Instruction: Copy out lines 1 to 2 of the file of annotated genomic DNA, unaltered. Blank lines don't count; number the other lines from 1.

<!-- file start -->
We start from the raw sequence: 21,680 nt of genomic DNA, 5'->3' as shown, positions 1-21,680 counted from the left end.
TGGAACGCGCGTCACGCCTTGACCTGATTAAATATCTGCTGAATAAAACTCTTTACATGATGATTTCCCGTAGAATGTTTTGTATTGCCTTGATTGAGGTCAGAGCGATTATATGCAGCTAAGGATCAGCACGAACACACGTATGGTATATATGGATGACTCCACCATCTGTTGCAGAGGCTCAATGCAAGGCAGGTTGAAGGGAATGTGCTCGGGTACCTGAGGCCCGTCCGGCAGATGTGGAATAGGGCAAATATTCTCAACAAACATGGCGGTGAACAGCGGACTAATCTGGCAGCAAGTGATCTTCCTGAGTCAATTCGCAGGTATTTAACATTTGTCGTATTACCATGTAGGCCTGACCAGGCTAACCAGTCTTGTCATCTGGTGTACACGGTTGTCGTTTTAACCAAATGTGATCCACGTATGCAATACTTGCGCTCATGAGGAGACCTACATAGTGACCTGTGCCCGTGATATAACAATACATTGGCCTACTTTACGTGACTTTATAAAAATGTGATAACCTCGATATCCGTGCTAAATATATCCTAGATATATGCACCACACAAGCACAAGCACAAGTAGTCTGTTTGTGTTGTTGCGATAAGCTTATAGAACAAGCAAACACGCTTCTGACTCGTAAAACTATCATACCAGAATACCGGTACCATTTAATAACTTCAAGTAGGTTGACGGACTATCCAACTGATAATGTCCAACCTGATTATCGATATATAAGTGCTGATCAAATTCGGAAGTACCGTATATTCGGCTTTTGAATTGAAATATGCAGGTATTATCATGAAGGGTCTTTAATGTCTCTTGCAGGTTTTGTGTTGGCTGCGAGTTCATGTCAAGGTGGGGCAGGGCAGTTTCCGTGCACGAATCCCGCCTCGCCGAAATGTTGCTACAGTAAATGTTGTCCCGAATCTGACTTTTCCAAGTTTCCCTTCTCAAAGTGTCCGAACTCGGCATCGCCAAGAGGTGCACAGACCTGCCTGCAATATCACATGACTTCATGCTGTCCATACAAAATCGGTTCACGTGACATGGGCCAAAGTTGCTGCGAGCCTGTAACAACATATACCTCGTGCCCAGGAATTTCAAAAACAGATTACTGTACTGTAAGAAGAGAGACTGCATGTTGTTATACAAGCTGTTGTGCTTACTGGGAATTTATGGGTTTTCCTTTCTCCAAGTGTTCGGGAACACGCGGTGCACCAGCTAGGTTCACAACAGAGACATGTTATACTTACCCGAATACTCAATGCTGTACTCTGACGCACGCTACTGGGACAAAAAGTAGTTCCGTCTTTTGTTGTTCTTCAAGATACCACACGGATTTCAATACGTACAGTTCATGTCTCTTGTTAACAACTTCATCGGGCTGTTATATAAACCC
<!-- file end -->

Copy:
We start from the raw sequence: 21,680 nt of genomic DNA, 5'->3' as shown, positions 1-21,680 counted from the left end.
TGGAACGCGCGTCACGCCTTGACCTGATTAAATATCTGCTGAATAAAACTCTTTACATGATGATTTCCCGTAGAATGTTTTGTATTGCCTTGATTGAGGTCAGAGCGATTATATGCAGCTAAGGATCAGCACGAACACACGTATGGTATATATGGATGACTCCACCATCTGTTGCAGAGGCTCAATGCAAGGCAGGTTGAAGGGAATGTGCTCGGGTACCTGAGGCCCGTCCGGCAGATGTGGAATAGGGCAAATATTCTCAACAAACATGGCGGTGAACAGCGGACTAATCTGGCAGCAAGTGATCTTCCTGAGTCAATTCGCAGGTATTTAACATTTGTCGTATTACCATGTAGGCCTGACCAGGCTAACCAGTCTTGTCATCTGGTGTACACGGTTGTCGTTTTAACCAAATGTGATCCACGTATGCAATACTTGCGCTCATGAGGAGACCTACATAGTGACCTGTGCCCGTGATATAACAATACATTGGCCTACTTTACGTGACTTTATAAAAATGTGATAACCTCGATATCCGTGCTAAATATATCCTAGATATATGCACCACACAAGCACAAGCACAAGTAGTCTGTTTGTGTTGTTGCGATAAGCTTATAGAACAAGCAAACACGCTTCTGACTCGTAAAACTATCATACCAGAATACCGGTACCATTTAATAACTTCAAGTAGGTTGACGGACTATCCAACTGATAATGTCCAACCTGATTATCGATATATAAGTGCTGATCAAATTCGGAAGTACCGTATATTCGGCTTTTGAATTGAAATATGCAGGTATTATCATGAAGGGTCTTTAATGTCTCTTGCAGGTTTTGTGTTGGCTGCGAGTTCATGTCAAGGTGGGGCAGGGCAGTTTCCGTGCACGAATCCCGCCTCGCCGAAATGTTGCTACAGTAAATGTTGTCCCGAATCTGACTTTTCCAAGTTTCCCTTCTCAAAGTGTCCGAACTCGGCATCGCCAAGAGGTGCACAGACCTGCCTGCAATATCACATGACTTCATGCTGTCCATACAAAATCGGTTCACGTGACATGGGCCAAAGTTGCTGCGAGCCTGTAACAACATATACCTCGTGCCCAGGAATTTCAAAAACAGATTACTGTACTGTAAGAAGAGAGACTGCATGTTGTTATACAAGCTGTTGTGCTTACTGGGAATTTATGGGTTTTCCTTTCTCCAAGTGTTCGGGAACACGCGGTGCACCAGCTAGGTTCACAACAGAGACATGTTATACTTACCCGAATACTCAATGCTGTACTCTGACGCACGCTACTGGGACAAAAAGTAGTTCCGTCTTTTGTTGTTCTTCAAGATACCACACGGATTTCAATACGTACAGTTCATGTCTCTTGTTAACAACTTCATCGGGCTGTTATATAAACCC